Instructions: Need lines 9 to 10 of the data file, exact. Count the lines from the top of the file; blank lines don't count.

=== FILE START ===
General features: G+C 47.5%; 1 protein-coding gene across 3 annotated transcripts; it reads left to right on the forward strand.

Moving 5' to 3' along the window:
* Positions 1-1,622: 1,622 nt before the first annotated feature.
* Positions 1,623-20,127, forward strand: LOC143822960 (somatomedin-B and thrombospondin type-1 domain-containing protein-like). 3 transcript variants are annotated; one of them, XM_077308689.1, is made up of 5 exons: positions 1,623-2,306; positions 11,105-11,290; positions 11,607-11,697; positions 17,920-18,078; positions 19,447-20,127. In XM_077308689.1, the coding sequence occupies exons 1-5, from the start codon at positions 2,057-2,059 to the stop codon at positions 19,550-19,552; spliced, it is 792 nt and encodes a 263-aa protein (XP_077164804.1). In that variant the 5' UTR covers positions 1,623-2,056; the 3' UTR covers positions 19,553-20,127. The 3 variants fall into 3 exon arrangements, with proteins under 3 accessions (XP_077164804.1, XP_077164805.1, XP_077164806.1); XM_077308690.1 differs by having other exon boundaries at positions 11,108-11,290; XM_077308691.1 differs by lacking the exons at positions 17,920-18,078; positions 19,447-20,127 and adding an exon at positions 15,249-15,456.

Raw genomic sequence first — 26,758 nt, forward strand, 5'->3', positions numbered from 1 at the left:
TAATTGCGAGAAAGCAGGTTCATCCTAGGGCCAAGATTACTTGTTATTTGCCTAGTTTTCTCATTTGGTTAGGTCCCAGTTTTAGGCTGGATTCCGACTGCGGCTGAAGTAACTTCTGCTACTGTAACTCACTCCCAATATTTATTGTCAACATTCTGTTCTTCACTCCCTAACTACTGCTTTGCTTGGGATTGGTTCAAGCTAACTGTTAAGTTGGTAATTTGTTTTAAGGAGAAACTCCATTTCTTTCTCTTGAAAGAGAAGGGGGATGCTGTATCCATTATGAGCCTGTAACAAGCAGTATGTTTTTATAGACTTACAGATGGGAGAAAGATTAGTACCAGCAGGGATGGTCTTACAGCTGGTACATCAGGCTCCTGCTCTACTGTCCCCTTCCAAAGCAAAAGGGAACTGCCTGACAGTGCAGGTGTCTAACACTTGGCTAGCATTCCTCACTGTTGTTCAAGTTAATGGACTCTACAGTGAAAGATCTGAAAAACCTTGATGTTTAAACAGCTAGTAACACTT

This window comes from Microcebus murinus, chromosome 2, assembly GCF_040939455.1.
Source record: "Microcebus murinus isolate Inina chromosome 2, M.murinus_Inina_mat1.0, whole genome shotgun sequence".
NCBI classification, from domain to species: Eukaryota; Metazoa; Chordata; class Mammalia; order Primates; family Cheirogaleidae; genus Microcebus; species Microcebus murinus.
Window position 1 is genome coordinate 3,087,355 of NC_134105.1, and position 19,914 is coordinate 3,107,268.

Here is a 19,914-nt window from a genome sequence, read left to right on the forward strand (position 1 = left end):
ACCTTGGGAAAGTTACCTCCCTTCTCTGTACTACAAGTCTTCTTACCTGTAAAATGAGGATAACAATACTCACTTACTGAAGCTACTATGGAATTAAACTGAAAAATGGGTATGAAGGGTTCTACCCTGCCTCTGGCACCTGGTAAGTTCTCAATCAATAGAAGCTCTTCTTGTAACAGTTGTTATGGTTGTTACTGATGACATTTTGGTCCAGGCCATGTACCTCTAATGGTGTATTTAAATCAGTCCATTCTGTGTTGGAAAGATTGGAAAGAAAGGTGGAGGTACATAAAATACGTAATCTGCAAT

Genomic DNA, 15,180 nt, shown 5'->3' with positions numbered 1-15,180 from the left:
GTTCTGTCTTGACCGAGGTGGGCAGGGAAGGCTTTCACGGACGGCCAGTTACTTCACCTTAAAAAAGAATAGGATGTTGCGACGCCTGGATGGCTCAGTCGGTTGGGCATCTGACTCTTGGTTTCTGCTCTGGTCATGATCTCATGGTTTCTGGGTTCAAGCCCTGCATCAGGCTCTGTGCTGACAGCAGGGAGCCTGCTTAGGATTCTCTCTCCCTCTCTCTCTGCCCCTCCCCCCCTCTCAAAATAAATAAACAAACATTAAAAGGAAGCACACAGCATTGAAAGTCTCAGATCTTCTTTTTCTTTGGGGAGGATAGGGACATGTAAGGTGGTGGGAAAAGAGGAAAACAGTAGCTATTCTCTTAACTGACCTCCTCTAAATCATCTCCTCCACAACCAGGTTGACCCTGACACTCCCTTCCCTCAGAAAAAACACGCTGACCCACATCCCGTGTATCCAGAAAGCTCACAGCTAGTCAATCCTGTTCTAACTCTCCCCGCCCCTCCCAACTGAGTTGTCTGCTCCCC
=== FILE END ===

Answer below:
NCBI classification, from domain to species: Eukaryota; Metazoa; Chordata; class Mammalia; order Primates; family Cheirogaleidae; genus Microcebus; species Microcebus murinus.
Window position 1 is genome coordinate 3,087,355 of NC_134105.1, and position 19,914 is coordinate 3,107,268.